Coercive controlling behaviors and reporting physical intimate partner violence in Australian women: an exploration

Patafio, Brittany, Miller, Peter, Walker, Arlene, Coomber, Kerri, Curtis, Ashlee, Karantzas, Gery, Mayshak, Richelle, Taylor, Nicholas and Hyder, Shannon 2021, Coercive controlling behaviors and reporting physical intimate partner violence in Australian women: an exploration, Violence against women, pp. 1-20, doi: 10.1177/1077801220985932.

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Title Coercive controlling behaviors and reporting physical intimate partner violence in Australian women: an exploration
Author(s) Patafio, BrittanyORCID iD for Patafio, Brittany orcid.org/0000-0003-4605-3442
Miller, PeterORCID iD for Miller, Peter orcid.org/0000-0002-6896-5437
Walker, ArleneORCID iD for Walker, Arlene orcid.org/0000-0003-1310-9729
Coomber, Kerri
Curtis, AshleeORCID iD for Curtis, Ashlee orcid.org/0000-0001-9182-2840
Karantzas, GeryORCID iD for Karantzas, Gery orcid.org/0000-0002-1503-2991
Mayshak, RichelleORCID iD for Mayshak, Richelle orcid.org/0000-0003-2075-9447
Taylor, Nicholas
Hyder, ShannonORCID iD for Hyder, Shannon orcid.org/0000-0002-7617-3819
Journal name Violence against women
Start page 1
End page 20
Total pages 20
Publisher SAGE Publications
Place of publication London, Eng.
Publication date 2021-01-28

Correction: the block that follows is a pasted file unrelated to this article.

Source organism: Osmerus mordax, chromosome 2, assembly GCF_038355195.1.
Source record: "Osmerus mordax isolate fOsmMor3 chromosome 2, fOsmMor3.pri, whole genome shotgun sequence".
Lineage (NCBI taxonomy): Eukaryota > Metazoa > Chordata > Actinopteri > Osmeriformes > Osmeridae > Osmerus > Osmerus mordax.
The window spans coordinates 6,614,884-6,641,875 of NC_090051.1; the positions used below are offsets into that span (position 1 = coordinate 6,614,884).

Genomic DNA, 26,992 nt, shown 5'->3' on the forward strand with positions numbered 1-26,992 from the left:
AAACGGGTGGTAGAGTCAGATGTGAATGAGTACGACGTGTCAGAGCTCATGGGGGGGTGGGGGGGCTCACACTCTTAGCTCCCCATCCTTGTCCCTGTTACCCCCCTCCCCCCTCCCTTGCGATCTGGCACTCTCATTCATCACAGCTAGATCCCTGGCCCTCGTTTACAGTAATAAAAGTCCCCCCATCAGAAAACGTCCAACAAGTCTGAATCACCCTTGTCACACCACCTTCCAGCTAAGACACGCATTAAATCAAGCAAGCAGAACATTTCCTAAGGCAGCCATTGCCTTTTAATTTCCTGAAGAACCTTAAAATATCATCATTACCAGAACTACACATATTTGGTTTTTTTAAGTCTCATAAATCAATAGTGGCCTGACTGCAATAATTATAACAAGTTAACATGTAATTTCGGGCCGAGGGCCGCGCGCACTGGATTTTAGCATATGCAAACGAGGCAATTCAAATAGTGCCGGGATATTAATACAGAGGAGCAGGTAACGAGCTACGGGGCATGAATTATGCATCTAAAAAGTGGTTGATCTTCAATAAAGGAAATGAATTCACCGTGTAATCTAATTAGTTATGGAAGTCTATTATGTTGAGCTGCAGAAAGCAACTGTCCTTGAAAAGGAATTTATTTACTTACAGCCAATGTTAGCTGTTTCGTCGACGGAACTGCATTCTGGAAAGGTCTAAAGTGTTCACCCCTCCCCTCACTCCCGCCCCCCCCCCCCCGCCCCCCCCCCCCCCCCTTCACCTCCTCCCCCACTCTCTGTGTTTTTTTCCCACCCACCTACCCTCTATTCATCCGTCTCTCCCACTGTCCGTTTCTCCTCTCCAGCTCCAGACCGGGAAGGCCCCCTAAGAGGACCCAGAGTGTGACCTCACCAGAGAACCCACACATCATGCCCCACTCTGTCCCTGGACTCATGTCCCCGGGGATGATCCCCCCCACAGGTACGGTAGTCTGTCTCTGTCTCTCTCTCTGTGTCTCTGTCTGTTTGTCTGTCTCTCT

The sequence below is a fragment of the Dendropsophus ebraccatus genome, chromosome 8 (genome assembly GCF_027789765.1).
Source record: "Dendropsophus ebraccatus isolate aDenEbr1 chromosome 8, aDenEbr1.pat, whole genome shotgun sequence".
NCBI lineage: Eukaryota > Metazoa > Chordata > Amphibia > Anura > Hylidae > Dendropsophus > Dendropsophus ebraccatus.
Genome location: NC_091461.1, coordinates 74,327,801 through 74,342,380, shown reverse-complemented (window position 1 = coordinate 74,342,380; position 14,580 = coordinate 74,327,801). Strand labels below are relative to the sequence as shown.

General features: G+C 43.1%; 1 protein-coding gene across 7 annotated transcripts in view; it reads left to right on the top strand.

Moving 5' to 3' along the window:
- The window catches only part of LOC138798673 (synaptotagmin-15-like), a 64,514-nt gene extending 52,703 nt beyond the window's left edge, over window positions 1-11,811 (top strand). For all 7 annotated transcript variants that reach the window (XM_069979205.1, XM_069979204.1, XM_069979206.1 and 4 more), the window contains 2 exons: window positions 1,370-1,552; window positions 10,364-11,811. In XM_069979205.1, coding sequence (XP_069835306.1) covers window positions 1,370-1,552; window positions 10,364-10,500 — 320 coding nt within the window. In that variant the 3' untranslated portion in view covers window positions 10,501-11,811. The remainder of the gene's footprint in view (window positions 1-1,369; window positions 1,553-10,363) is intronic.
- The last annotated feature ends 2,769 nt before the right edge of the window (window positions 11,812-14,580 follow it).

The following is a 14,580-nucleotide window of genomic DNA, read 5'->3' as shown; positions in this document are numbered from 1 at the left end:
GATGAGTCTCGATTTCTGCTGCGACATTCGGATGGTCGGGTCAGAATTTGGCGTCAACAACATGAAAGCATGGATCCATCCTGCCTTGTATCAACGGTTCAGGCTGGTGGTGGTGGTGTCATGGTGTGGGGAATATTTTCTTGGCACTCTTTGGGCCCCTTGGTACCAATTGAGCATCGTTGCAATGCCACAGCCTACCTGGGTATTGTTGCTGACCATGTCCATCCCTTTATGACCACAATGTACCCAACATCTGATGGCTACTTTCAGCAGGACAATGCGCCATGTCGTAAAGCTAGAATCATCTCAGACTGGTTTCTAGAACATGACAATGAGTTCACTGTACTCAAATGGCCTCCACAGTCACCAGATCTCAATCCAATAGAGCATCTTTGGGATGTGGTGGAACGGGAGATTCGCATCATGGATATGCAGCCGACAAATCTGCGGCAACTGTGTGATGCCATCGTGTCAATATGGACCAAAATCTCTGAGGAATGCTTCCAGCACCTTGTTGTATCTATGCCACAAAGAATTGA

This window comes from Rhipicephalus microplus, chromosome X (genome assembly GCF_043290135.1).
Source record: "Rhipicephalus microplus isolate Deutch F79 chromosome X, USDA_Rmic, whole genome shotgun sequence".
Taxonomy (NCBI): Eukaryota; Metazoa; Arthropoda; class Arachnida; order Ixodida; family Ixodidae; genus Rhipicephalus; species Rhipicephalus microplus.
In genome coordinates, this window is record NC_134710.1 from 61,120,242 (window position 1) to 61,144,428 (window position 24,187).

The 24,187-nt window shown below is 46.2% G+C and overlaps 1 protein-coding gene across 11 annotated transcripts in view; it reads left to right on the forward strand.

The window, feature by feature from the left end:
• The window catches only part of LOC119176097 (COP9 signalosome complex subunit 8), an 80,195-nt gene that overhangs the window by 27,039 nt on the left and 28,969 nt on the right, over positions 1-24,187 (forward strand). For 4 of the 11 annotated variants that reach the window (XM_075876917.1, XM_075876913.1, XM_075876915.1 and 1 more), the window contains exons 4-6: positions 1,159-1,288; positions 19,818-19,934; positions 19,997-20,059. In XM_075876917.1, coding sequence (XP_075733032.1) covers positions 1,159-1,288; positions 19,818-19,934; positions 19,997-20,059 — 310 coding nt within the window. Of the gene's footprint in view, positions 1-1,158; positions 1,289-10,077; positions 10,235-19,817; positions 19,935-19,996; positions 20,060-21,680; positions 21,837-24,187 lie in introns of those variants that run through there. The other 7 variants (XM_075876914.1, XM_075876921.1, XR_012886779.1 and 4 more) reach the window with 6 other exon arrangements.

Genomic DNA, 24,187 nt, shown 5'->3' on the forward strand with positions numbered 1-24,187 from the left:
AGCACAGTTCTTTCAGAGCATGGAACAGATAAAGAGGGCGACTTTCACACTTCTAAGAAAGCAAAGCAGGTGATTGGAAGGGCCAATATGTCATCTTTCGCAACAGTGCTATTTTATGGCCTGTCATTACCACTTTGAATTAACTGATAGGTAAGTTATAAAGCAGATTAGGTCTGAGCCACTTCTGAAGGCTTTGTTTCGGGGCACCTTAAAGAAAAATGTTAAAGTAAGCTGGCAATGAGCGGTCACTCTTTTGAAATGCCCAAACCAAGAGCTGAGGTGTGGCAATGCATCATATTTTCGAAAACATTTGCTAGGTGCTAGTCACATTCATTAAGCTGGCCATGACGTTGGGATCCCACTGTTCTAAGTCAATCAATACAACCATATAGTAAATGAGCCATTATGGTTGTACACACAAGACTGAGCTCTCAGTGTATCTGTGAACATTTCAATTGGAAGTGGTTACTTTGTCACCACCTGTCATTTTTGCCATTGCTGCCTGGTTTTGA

ISSN 1077-8012
1552-8448
Keyword(s) Social Sciences
Women's Studies
intimate partner violence
coercive control
coercive controlling behaviors
Summary This study explores two approaches to measuring coercive controlling behaviors (CCBs)—counting how many different CCB types and examining the frequency of each CCB experienced—to examine their utility in explaining the relationship between CCBs and physical intimate partner violence (IPV). Australian women aged 18–68 years ( n = 739; Mage = 31.58, SDage = 11.76) completed an online survey. Count and frequency CCB approaches yielded similar significant associations with increased physical IPV. Both approaches suggest that frightening behaviors in particular are significantly indicative of also experiencing physical IPV; however, when you count CCB types, public name-calling becomes important, whereas when you examine the frequency of each CCB type, jealousy/possessiveness becomes important. These findings suggest differential utility between measures of CCBs, which examine the frequency of specific CCB types and which count CCB types, and that both approaches are useful in understanding how coercion and control relate to physical violence within intimate relationships.
Notes In press
Language eng
DOI 10.1177/1077801220985932
Indigenous content off
Field of Research 11 Medical and Health Sciences
16 Studies in Human Society
18 Law and Legal Studies
HERDC Research category C1 Refereed article in a scholarly journal
Persistent URL http://hdl.handle.net/10536/DRO/DU:30147691

Document type: Journal Article
Collections: Faculty of Health
School of Psychology
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